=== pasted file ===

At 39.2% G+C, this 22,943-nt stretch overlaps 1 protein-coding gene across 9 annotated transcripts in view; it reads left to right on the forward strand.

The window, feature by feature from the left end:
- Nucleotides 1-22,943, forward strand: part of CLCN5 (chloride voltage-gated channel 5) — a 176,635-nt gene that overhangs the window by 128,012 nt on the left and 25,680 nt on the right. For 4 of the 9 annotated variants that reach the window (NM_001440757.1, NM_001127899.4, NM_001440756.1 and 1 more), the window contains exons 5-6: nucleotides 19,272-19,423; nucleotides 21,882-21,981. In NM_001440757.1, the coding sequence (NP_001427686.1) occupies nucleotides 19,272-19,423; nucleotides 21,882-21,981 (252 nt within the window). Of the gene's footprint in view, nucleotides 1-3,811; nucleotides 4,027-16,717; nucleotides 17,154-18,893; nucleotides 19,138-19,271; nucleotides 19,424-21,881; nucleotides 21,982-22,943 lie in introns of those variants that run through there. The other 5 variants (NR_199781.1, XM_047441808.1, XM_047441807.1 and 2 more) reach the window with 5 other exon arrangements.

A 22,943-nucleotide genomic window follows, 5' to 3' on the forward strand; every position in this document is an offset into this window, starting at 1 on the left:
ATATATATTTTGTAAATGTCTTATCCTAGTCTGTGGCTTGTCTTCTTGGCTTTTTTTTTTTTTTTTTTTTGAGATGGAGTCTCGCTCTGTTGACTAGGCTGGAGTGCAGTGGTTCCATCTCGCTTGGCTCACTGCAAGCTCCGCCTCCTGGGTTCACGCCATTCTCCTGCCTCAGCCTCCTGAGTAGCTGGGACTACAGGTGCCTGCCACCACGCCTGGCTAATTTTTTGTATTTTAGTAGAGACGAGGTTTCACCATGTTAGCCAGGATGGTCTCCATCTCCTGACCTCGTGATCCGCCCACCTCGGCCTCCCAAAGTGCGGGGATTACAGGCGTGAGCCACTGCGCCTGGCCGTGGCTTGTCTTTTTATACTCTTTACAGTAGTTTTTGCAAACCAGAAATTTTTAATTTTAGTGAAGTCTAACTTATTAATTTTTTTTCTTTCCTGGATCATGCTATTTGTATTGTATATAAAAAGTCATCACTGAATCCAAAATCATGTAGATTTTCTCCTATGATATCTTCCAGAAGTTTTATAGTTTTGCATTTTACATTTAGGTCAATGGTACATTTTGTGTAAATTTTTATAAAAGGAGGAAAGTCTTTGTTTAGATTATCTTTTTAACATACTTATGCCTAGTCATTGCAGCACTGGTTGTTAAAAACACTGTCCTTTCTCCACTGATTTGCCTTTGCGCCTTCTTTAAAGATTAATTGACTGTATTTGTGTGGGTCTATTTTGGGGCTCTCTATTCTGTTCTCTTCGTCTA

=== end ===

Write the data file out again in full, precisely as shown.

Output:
At 39.2% G+C, this 22,943-nt stretch overlaps 1 protein-coding gene across 9 annotated transcripts in view; it reads left to right on the forward strand.

The window, feature by feature from the left end:
- Nucleotides 1-22,943, forward strand: part of CLCN5 (chloride voltage-gated channel 5) — a 176,635-nt gene that overhangs the window by 128,012 nt on the left and 25,680 nt on the right. For 4 of the 9 annotated variants that reach the window (NM_001440757.1, NM_001127899.4, NM_001440756.1 and 1 more), the window contains exons 5-6: nucleotides 19,272-19,423; nucleotides 21,882-21,981. In NM_001440757.1, the coding sequence (NP_001427686.1) occupies nucleotides 19,272-19,423; nucleotides 21,882-21,981 (252 nt within the window). Of the gene's footprint in view, nucleotides 1-3,811; nucleotides 4,027-16,717; nucleotides 17,154-18,893; nucleotides 19,138-19,271; nucleotides 19,424-21,881; nucleotides 21,982-22,943 lie in introns of those variants that run through there. The other 5 variants (NR_199781.1, XM_047441808.1, XM_047441807.1 and 2 more) reach the window with 5 other exon arrangements.

A 22,943-nucleotide genomic window follows, 5' to 3' on the forward strand; every position in this document is an offset into this window, starting at 1 on the left:
ATATATATTTTGTAAATGTCTTATCCTAGTCTGTGGCTTGTCTTCTTGGCTTTTTTTTTTTTTTTTTTTTGAGATGGAGTCTCGCTCTGTTGACTAGGCTGGAGTGCAGTGGTTCCATCTCGCTTGGCTCACTGCAAGCTCCGCCTCCTGGGTTCACGCCATTCTCCTGCCTCAGCCTCCTGAGTAGCTGGGACTACAGGTGCCTGCCACCACGCCTGGCTAATTTTTTGTATTTTAGTAGAGACGAGGTTTCACCATGTTAGCCAGGATGGTCTCCATCTCCTGACCTCGTGATCCGCCCACCTCGGCCTCCCAAAGTGCGGGGATTACAGGCGTGAGCCACTGCGCCTGGCCGTGGCTTGTCTTTTTATACTCTTTACAGTAGTTTTTGCAAACCAGAAATTTTTAATTTTAGTGAAGTCTAACTTATTAATTTTTTTTCTTTCCTGGATCATGCTATTTGTATTGTATATAAAAAGTCATCACTGAATCCAAAATCATGTAGATTTTCTCCTATGATATCTTCCAGAAGTTTTATAGTTTTGCATTTTACATTTAGGTCAATGGTACATTTTGTGTAAATTTTTATAAAAGGAGGAAAGTCTTTGTTTAGATTATCTTTTTAACATACTTATGCCTAGTCATTGCAGCACTGGTTGTTAAAAACACTGTCCTTTCTCCACTGATTTGCCTTTGCGCCTTCTTTAAAGATTAATTGACTGTATTTGTGTGGGTCTATTTTGGGGCTCTCTATTCTGTTCTCTTCGTCTA